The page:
Release Date: July 28th, 2020
Soundgarden have sold millions of records, have created iconic songs, and helped defined the Seattle sound. Yet up until recently, they’ve been treated like an afterthought when it comes to their impact on music. Overshadowed by behemoths like Pearl Jam and Nirvana, Soundgarden and frontman Chris Cornell rarely got the recognition they deserved. Outside of fans, few acknowledged Cornell’s powerful stage presence or his unique voice. It wasn’t until his 2017 death that others finally realized the gift that was taken away from us. Cornell’s talents, legacy, and life are given the attention it deserves in Corbin Reiff’s new book Total F*cking Godhead.
Based on research, past interviews, and conversations with those close to the late rockstar, Reiff tells the story of a bright-eyed young man with big ambitions who made his dreams come true through hard work, perseverance, and immense passion. With detailed accounts of Soundgarden’s history, the formation of Temple of the Dog and Audioslave, and Cornell’s solo career, we get to know the man behind the howl. We see Cornell’s different sides like the perfectionist who pushed his otherworldly voice to the limit. The musician who put every ounce of blood, sweat, and tears into his art. And the devoted husband who loved and cherished his family. We also see Cornell’s struggle with addiction and his recovery letting us into these private and difficult moments.
The book is filled with stories longtime fans and new fans alike will relish in. Great anecdotes include Soundgarden’s impromptu appearance on Bill Nye the Science Guy, Cornell nearly being cast in Reservoir Dogs, and behind the scenes stories about their music videos, like the MTV-banned “Jesus Christ Pose.” Rieff also takes us into the studio for a rare look at the recording of albums like Superunknown and Out of Exile. After reading stories behind Cornell’s songs and key performances like their Lollapalooza debut, you’ll spend hours online reliving these iconic moments.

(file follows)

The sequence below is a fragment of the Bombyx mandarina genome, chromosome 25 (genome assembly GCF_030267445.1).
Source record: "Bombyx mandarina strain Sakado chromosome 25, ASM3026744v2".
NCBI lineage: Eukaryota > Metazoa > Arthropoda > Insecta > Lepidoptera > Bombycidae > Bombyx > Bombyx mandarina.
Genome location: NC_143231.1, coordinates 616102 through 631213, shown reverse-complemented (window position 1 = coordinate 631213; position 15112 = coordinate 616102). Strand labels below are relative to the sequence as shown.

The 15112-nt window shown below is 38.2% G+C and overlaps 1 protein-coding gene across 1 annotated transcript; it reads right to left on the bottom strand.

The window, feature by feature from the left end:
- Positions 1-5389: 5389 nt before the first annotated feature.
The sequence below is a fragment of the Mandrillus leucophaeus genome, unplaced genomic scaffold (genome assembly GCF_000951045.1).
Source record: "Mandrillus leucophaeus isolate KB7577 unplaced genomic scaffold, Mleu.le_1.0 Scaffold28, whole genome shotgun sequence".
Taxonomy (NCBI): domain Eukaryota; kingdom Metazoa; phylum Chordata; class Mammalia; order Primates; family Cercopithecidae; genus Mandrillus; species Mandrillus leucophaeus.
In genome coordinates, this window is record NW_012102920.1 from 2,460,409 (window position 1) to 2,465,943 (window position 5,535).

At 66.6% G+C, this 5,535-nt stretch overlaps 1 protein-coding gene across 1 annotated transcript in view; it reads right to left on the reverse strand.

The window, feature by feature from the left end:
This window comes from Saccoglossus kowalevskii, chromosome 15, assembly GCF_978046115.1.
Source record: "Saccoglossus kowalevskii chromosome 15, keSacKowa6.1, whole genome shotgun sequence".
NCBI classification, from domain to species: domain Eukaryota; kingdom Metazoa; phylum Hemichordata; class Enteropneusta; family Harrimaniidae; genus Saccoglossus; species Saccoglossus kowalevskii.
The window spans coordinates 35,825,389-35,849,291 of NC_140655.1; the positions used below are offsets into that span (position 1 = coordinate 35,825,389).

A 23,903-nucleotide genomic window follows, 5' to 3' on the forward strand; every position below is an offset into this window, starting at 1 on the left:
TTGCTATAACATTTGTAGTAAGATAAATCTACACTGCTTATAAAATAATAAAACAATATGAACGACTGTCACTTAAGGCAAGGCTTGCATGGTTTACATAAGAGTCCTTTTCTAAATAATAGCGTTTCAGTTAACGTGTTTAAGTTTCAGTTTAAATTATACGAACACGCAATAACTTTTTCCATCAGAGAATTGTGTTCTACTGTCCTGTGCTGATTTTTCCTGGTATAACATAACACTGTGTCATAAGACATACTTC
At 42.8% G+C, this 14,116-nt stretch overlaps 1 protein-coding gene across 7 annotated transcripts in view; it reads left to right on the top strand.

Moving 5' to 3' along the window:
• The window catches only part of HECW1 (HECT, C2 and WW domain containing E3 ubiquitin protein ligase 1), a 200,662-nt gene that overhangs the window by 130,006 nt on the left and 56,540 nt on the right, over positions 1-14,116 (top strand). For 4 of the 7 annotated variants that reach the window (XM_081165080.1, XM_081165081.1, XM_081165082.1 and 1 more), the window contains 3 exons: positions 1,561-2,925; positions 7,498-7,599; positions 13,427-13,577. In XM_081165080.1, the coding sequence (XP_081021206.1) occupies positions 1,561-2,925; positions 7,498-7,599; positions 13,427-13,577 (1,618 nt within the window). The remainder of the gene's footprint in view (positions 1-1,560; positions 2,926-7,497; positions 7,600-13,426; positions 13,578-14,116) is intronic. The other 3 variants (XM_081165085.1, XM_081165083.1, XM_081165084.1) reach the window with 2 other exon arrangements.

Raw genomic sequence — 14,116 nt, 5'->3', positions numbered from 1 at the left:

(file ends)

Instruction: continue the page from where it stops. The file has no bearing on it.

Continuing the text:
While the book gets detailed about Cornell’s musical history, it doesn’t dig deep into his personal life. It briefly touches on the end of his first marriage, his alcohol and drug abuse, his eventual recovery, and finding new love with Vicky Cornell, but it’s only a small part of the book. Rather, Reiff shows us who Cornell was by studying his songs providing key insights behind their inspiration, composition, and recording. New interviews with friends, producers, and Cornell’s peers also give us a glimpse of what he was like off stage.
Though Cornell had his struggles and took his own life, he’s not painted as a tragic figure. Instead, we see a man who was loving, loyal, and passionate about the music he created. It was in his blood, the thing that kept him going even during his most difficult moments. Though his solo work and his time with Audioslave never met the success of Soundgarden, he never stopped. He challenged himself to try new things and do what he wanted even if it meant failure. Music was his passion; it’s what made him happy. And it’s the music he should be remembered for.
Total F*cking Godhead isn’t interested in picking apart Cornell’s life searching for clues that foreshadow his death. Rather, it’s a celebration of his legacy and the amazing music he created. The book gives us a portrait of who Cornell was. Filled with engrossing stories and rich histories, you’ll breeze through its 384-page length and still ask for more. You not only walk away with a greater appreciation for Cornell, you see his impact on music. Though his loss was tragic, Reiff reminds us how lucky we are Cornell had the chance to share his incredible gift with the world.
Total F*cking Godhead is out now.